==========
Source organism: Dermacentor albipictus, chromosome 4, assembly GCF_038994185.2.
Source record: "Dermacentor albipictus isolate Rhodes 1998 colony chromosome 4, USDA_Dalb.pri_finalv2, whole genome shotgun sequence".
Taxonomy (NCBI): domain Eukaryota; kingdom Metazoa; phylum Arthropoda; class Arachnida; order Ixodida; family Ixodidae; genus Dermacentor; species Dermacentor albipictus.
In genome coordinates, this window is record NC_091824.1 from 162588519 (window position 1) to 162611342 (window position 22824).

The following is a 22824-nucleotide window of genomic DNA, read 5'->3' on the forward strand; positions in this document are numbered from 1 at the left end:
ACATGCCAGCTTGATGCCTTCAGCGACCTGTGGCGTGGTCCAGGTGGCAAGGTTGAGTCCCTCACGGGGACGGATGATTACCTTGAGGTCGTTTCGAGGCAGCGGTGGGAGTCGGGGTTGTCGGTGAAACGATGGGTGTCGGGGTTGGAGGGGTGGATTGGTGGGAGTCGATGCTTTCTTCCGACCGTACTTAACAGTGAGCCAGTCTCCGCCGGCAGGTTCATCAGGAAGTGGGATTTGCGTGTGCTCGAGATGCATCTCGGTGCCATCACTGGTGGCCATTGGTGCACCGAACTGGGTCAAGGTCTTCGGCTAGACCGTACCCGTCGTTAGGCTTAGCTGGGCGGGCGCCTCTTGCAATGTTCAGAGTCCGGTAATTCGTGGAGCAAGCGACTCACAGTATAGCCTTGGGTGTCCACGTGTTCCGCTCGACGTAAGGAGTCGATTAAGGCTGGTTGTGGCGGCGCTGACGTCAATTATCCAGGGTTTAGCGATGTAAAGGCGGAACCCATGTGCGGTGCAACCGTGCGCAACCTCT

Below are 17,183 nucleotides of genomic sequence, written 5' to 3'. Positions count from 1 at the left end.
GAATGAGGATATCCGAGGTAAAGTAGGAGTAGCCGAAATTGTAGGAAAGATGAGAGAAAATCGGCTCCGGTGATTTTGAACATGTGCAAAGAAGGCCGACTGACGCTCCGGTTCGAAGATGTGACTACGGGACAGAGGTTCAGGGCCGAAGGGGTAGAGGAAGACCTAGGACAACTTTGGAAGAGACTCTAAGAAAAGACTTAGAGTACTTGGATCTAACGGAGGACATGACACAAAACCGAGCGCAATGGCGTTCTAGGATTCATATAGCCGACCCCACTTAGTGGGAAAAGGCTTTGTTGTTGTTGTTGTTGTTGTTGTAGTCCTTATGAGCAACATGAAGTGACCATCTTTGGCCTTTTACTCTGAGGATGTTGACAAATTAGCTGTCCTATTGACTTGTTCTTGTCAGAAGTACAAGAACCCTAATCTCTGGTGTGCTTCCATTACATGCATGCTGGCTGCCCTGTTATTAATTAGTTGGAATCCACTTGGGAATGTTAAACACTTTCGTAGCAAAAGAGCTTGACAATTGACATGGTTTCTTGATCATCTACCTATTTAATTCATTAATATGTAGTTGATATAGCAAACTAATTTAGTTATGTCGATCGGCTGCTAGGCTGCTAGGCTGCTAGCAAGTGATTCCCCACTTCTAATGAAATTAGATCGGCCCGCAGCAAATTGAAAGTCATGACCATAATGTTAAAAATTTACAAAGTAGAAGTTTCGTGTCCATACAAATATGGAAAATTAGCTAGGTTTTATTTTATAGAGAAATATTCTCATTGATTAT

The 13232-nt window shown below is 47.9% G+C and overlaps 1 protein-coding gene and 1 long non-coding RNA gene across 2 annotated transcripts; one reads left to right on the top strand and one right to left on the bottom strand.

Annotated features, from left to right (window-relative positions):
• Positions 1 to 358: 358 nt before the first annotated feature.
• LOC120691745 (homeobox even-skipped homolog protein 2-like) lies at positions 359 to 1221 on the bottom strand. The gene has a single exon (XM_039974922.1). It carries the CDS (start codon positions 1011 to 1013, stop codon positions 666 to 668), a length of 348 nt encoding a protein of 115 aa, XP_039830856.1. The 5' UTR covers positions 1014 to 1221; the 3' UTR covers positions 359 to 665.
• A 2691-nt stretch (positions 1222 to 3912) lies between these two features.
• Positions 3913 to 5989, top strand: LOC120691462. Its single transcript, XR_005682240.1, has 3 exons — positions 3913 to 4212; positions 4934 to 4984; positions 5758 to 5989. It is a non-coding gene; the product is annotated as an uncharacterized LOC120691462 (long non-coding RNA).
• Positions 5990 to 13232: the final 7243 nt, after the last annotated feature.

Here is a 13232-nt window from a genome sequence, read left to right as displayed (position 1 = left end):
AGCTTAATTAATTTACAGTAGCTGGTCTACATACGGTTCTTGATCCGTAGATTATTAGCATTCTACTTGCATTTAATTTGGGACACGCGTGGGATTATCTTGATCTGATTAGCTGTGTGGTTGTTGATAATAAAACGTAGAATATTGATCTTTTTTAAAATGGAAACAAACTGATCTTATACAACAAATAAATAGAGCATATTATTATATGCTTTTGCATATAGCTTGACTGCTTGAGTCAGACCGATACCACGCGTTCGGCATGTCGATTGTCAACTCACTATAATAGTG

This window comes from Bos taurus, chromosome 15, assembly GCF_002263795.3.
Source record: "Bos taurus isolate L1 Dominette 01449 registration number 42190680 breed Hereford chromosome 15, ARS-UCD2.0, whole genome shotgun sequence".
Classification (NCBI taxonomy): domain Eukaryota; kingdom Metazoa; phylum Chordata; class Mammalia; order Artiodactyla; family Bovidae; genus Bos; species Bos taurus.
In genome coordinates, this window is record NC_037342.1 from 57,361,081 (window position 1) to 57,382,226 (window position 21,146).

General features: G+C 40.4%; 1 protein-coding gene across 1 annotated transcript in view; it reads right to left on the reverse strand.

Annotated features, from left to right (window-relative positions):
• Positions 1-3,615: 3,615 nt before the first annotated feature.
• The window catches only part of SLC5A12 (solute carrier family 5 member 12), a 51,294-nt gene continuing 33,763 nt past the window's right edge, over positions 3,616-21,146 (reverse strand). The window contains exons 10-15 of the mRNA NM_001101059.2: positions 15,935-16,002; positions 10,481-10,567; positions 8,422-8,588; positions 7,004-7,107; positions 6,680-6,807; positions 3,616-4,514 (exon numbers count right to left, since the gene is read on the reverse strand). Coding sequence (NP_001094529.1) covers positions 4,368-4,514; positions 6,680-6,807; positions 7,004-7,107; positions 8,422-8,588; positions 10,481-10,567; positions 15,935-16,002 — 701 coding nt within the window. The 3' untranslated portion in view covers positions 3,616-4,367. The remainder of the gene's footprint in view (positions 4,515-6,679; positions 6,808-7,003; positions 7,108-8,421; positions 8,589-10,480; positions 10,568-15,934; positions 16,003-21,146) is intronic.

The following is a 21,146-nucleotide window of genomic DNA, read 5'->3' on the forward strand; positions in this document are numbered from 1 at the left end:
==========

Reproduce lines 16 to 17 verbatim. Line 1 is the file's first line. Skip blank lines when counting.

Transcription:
Here is a 13232-nt window from a genome sequence, read left to right as displayed (position 1 = left end):
AGCTTAATTAATTTACAGTAGCTGGTCTACATACGGTTCTTGATCCGTAGATTATTAGCATTCTACTTGCATTTAATTTGGGACACGCGTGGGATTATCTTGATCTGATTAGCTGTGTGGTTGTTGATAATAAAACGTAGAATATTGATCTTTTTTAAAATGGAAACAAACTGATCTTATACAACAAATAAATAGAGCATATTATTATATGCTTTTGCATATAGCTTGACTGCTTGAGTCAGACCGATACCACGCGTTCGGCATGTCGATTGTCAACTCACTATAATAGTG